San José, Costa Rica, since 1956

Program Promotes Education Without Borders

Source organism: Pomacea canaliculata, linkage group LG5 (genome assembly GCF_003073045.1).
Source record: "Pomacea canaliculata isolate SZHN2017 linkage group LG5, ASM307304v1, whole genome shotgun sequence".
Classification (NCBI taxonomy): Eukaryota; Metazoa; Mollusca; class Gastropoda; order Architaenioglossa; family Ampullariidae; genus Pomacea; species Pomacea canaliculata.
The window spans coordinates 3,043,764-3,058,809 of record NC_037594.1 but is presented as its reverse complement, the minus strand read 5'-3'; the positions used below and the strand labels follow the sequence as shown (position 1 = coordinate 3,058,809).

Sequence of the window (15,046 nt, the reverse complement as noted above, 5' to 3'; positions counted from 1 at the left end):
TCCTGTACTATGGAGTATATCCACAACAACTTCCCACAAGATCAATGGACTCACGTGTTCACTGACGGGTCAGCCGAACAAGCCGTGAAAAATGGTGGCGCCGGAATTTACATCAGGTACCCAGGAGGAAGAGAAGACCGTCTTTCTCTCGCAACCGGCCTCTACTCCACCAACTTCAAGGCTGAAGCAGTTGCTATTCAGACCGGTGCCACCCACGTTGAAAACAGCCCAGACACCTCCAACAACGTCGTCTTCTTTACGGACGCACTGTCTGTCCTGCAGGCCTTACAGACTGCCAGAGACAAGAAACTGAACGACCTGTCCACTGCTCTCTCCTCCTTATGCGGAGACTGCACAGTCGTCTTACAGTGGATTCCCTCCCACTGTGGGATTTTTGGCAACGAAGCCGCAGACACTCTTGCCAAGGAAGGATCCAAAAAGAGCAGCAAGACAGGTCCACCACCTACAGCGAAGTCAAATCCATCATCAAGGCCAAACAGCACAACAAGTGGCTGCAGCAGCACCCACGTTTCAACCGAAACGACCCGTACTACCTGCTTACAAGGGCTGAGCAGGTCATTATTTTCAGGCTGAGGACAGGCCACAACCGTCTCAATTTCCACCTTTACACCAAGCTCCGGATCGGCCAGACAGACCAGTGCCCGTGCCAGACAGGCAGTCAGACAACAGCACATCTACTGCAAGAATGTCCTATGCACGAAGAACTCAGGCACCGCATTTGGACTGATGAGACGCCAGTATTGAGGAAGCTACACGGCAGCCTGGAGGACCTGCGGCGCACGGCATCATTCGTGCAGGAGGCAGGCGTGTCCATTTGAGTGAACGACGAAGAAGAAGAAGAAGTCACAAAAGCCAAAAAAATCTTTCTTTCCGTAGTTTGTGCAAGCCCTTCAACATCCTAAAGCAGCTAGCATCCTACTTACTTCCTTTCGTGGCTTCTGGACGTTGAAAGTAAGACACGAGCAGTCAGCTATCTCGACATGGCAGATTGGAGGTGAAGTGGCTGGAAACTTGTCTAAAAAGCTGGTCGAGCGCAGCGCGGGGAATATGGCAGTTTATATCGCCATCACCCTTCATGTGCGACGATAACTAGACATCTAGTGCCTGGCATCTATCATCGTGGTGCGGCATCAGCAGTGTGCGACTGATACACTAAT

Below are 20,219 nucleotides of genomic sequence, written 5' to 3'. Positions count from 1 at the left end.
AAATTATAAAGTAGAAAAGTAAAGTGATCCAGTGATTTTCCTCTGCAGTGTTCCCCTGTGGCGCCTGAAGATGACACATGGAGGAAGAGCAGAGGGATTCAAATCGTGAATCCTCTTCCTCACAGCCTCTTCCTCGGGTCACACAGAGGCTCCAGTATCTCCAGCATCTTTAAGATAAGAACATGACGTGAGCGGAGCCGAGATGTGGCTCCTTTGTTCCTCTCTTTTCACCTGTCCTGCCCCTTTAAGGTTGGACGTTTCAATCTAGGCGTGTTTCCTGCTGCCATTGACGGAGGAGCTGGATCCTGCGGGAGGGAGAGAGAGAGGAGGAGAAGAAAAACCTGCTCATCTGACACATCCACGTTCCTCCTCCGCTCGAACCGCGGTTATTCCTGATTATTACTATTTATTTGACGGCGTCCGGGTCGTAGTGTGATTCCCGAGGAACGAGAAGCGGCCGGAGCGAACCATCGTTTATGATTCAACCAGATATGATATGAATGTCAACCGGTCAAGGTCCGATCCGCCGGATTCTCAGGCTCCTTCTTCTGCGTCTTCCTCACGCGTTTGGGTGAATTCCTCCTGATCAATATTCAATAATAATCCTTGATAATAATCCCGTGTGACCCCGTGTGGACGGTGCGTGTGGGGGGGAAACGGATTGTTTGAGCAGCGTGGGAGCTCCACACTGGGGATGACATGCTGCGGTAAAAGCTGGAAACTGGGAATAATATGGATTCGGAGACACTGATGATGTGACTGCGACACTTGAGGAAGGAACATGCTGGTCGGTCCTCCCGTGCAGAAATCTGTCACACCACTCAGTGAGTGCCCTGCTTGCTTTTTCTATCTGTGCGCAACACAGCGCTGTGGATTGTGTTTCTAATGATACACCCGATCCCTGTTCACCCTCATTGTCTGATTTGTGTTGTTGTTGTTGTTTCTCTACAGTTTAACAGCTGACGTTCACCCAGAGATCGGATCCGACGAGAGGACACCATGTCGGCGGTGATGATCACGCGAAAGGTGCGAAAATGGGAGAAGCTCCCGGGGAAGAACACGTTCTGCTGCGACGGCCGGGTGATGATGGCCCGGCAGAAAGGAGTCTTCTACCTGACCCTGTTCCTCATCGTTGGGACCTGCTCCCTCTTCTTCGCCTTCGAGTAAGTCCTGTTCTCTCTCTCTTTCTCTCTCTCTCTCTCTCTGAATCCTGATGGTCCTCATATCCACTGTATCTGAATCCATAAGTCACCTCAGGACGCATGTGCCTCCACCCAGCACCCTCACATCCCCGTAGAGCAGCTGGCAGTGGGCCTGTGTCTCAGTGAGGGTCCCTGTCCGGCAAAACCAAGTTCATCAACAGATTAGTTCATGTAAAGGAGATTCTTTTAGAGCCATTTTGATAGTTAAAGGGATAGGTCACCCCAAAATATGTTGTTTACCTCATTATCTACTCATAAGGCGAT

THE recess bell rings, but no one inYesseria Morales’ first-grade class makesa beeline for the door. While hundreds ofvoices outside begin the collectivescream that celebrates 15 minutes offreedom from school, Morales’ 6- and 7-year-old students continue to work intheir groups, learning basic lessons inmath and physics.Sporadic cries do emerge from the students’tables, to the tune of “I want to play,I want to play.” But these students, manyfrom poor immigrant families, are talkingabout learning how to add and subtract orcreate basic machinery. Using colorfuldidactic materials not available in mostCosta Rican schools, learning here hasbecome a game.THEIR school, República de Haití inDesamparados, south of San José, is oneof 86 participating in the “Education withoutBorders” program, which last monthcompleted its second two-year phase andis moving into its third.The program, coordinated by theInternational Organization for Migration(IOM), has included not only distributionof didactic materials – such as games,anatomical charts, books and maps – butalso construction of classrooms. Fundamentally,the program focuses on trainingin what is known as education throughmediation, in which students teach andlearn from one another.The goal of the program is to improveeducational opportunities for immigrantchildren, particularly Nicaraguans, whomake up 4% of the Costa Rican studentpopulation, up from 1.13% in 1990.“NICARAGUA has been hit by a lot,by dictatorship, poverty, earthquakes. Andthen Hurricane Mitch increased immigration(to Costa Rica) a lot,” said programcoordinator Vilma Contreras.Hurricane Mitch, which hit CentralAmerica at the end of 1998, caused 2,394deaths, left 7,000 missing, and damaged16,543 homes in Nicaragua alone, accordingto the United Nations DevelopmentProgram. Costa Rica saw only sevendeaths and four missing.Nicaraguans originally flooded CostaRica in the 1980s to flee their civil war, andnow flock here in search of work to escapethe poverty of their country, the poorest inCentral America. However, many havebeen unable to escape the poverty whenthey arrive (see separate story).“Costa Rica is internationally recognizedfor its open reception to these immigrants,”Contreras said.However, as the foreign population hasgrown, so too has the backlash, she added,remembering graffiti on city walls that readFuera Nica (Get out Nicaraguan) when theIOM program began here in 2000.NOT only do Nicaraguan studentsface prejudice, they also enter the CostaRican school system with little backgroundin Costa Rican history and politicsand often a lower overall education level,Contreras said.The IOM program aims to improvelearning by providing necessary resources,focusing on social and cultural diversityand boosting student self-esteem.“When we first started training in SanCarlos (in north-central Costa Rica) manyteachers cried during the training, becausethey realized the rejection that was goingon,” Contreras said.All of the participating schools have atleast 5% foreign students. However, theprogram does not only benefit foreigners,rather, it focuses on the entire student population.“THE goal is to unite, unite, unite.There is not one single action of the programthat separates the Nicaraguan students,”Contreras said.In the program’s first phase, from2000-2001, 300 of the poorest elementaryschools around the country participated. A$5 million donation from the U.S. Agencyfor International Development (USAID)allowed for the construction of 260 classroomsand two computer labs and theremodeling of more than 100 classrooms.Participating schools also were outfittedwith the types of didactic materials so popularin Morales’s classroom.“Teachers can leave the chalkboardand put the theories into practice withthese materials,” said República de Haitíschool principal Hilda Hidalgo.“It stimulates (students’) abilities,”agreed Morales. “They can manipulate thematerials, which facilitates learning fordifferent kinds of learners.”The IOM program has also providedbooks, charts and maps to the school’slibrary, which receives no resources fromthe Ministry of Public Education other thansalary, according to librarian Alba Fallas.“Students have a new interest in reading,and in the library,” she said.THE 1,500-student República deHaití, built in 1936, was one of the schoolschosen to continue in the second phase ofthe program, from 2002-2004. A donationfrom the Costa Rica-United States FoundationCooperation (CR-USA) allowed thesecond phase, even though the programwas scaled back to 86 participating elementaryschools.While the material benefits for schoolshave been important, teacher training inmediation teaching techniques has beeninvaluable, according to Hidalgo.The idea of these techniques is thatstudents learn best when there is someoneto help, regardless of whether it is ateacher, another student or a parent.“It is really nothing novel,” Contrerassaid. “A child who is very good at mathematics,may not be as good at Spanish. Sothey help one another.”In addition to fellow students withinthe schools, students from high schoolsaiming to complete 30 hours of communityservice required for graduation havecome to elementary schools to help asmediators.“It builds solidarity among humanity –one child helping another as if she was herteacher,” Contreras said.Mediation builds self-esteem for bothparties, she added.“Self-esteem has to come first, andlater comes knowledge,” she said.“Schools are always concerned aboutwhether the student is learning, but theyare not concerned about how they are feeling.But if you are hungry, or sad, youcan’t learn.”More than half of the students atRepública de Haití are financially unableto contribute ¢500 ($1.11) a month to purchasepaper, photocopies and test material,explained Hidalgo.ANOTHER CR-USA donation willallow the IOM program to continue into athird phase, through 2006. Thirty-five elementaryschools and new this year, 30high schools, will participate.While every year dwindling financialresources lead to fewer schools, Contrerasis confident the program will continue tochange lives in the schools where it hasbeen and where it is going.“We have awoken values that you candirectly see within a person, and it will continueto grow. It’s like a snowball,” she said.